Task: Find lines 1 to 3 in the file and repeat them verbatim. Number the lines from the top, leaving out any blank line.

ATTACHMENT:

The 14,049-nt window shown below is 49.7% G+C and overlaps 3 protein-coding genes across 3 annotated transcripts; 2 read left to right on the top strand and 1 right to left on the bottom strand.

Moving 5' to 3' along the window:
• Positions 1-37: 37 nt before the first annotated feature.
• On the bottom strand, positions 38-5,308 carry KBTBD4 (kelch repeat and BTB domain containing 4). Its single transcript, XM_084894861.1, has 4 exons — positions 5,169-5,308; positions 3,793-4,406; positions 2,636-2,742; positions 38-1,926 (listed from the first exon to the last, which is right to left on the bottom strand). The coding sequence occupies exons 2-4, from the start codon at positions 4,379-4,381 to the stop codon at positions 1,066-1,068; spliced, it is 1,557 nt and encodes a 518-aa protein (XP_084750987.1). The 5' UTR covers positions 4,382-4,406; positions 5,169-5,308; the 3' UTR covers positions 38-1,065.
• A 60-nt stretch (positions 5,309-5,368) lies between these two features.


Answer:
The 14,049-nt window shown below is 49.7% G+C and overlaps 3 protein-coding genes across 3 annotated transcripts; 2 read left to right on the top strand and 1 right to left on the bottom strand.

Moving 5' to 3' along the window:
• Positions 1-37: 37 nt before the first annotated feature.